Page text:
President Joe Biden’s upcoming trip to the Middle East may be the most consequential of his tenure. The Abraham Accords, the historic agreement between Israel and several Arab countries, have generated a preliminary security infrastructure to counter the destabilizing activities of the Islamist regime in Iran.
The accords made it easier for Israel and Arab countries to coordinate militarily, notably to create a regional air defense alliance, the “Middle East Air Defense Alliance” (MEAD), to counter threats from Iran’s ballistic missiles and drones and the threats from its regional proxies such as Hezbollah, the Houthis, and the pro-Iranian Popular Mobilization Forces (PMF) in Iraq.
In a sign of private nervousness, Farsi media linked to the Islamic Revolutionary Guards portrayed the MEAD as an “exaggeration,” “nothing new,” and “something that is not going to work.” However, according to Israeli officials, the program is already operative and has intercepted multiple Iranian attacks against Israel and other countries, including in one instance where it shot down an Iranian drone fired from Iraq toward Israel.
Saudi Arabia is not officially part of MEAD, but the kingdom has been vulnerable to attacks by the Yemeni Houthis, which used Iranian-supplied ballistic missiles and drones to sabotage its oil facilities. For instance, in September 2019, the Houthis claimed credit for an attack on the Abqaiq-Khurais oil facilities which knocked out about 5.7 million barrels per day of the kingdom’s oil production, more than half of Saudi refining capacity (5 percent of global production), and caused chaos in the financial markets. Saudi officials asked Israel to buy its revolutionary laser-powered air defense system, known as Iron Beam, a sale that depends on the White House approval.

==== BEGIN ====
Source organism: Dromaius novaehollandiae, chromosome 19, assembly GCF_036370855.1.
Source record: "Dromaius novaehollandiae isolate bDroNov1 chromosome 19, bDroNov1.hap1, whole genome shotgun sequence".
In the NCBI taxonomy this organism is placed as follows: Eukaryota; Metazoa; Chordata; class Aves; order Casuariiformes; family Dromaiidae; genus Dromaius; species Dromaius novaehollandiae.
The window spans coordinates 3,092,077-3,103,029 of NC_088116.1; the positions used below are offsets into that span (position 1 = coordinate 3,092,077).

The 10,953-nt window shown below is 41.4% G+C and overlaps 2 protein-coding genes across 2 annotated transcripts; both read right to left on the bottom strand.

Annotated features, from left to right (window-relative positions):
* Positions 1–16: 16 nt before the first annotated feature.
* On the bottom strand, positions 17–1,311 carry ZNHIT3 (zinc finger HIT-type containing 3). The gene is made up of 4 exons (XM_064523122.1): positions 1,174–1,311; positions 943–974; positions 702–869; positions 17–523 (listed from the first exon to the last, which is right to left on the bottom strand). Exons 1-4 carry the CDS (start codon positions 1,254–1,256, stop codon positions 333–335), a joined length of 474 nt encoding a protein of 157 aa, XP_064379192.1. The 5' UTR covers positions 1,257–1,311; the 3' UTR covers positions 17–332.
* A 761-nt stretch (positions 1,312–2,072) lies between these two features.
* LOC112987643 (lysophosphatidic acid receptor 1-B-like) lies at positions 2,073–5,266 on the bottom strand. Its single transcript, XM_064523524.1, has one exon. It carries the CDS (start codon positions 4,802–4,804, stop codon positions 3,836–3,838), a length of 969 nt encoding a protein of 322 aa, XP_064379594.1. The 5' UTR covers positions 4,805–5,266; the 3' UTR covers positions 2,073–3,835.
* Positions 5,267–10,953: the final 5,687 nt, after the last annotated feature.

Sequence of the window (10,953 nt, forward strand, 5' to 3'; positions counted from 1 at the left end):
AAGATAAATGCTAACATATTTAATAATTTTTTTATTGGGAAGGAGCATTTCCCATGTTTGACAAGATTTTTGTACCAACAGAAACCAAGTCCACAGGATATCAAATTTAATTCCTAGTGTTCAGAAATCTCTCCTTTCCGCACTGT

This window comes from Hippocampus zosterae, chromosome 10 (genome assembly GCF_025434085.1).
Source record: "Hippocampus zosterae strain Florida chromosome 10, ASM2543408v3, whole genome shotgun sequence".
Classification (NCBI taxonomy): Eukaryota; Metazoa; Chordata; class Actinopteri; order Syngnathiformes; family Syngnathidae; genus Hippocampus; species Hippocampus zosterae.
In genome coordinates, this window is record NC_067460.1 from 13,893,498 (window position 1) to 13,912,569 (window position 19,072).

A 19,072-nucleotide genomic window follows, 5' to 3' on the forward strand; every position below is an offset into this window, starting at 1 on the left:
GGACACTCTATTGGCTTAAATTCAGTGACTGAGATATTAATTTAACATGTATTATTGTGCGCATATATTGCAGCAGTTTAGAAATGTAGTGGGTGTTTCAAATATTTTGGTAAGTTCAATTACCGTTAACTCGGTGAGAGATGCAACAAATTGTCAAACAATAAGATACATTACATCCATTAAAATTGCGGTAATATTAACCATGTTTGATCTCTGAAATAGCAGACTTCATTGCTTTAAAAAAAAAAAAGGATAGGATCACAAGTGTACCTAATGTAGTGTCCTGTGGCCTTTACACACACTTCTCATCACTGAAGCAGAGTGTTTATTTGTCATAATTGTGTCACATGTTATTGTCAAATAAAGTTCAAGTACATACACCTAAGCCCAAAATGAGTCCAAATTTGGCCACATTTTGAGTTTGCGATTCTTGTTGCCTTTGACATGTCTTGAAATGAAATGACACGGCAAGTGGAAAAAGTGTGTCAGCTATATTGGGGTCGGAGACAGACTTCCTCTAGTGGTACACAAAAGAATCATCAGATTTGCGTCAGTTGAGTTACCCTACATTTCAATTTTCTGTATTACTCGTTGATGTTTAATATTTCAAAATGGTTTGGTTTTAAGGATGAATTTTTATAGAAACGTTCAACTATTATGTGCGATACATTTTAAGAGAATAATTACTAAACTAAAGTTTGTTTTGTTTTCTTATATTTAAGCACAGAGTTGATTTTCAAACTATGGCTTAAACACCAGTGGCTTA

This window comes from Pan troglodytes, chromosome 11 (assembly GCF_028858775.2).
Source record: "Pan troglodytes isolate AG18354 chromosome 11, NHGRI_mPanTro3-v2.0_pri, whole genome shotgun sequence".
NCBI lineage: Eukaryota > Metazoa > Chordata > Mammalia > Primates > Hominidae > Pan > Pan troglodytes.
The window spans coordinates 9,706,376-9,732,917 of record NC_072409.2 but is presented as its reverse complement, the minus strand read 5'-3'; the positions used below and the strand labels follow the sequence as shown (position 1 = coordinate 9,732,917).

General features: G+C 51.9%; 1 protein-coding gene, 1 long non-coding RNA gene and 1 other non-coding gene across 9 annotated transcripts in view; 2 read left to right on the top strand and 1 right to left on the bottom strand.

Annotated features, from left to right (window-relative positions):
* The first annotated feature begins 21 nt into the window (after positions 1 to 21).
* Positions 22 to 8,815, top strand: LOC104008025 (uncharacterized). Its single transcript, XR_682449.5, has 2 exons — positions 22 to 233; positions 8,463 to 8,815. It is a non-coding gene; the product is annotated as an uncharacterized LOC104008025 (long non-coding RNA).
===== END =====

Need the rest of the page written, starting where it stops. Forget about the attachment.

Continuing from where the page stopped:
Moreover, despite intimidation by Iran, Jordan has shown interest in joining the alliance. King Abdullah II affirmed that he would support the formation of a Middle East military alliance similar to the North Atlantic Treaty Organization (NATO) with like-minded countries. “I’d like to see more countries in the area come into that mix. I would be one of the first people that would endorse a Middle East NATO.”
Turkey, whose relations with Israel were strained for over a decade, has changed course. Ankara has recently explored cooperation with Jerusalem in the gas and energy field and indicated that full diplomatic relations might be restored. Turkey’s shift reflects a broader strategy to incorporate into the region by restoring ties with Egypt and Saudi Arabia, which soured over the issue of the Muslim Brotherhood and the killing of Jamal Khashoggi, respectively. Efforts to cut reliance on Russian gas provided another impetus. Turkey has tried to secure deliveries of Kurdish gas, prompting Iran to interfere by having the PMF attack the Khor Mor field in Sulaymaniyah managed by Pearl Petroleum, a Kurdish Dana Gas Company subsidiary. The assessment in Ankara is that Israel would be a valuable conduit for its plan to integrate into the Middle East.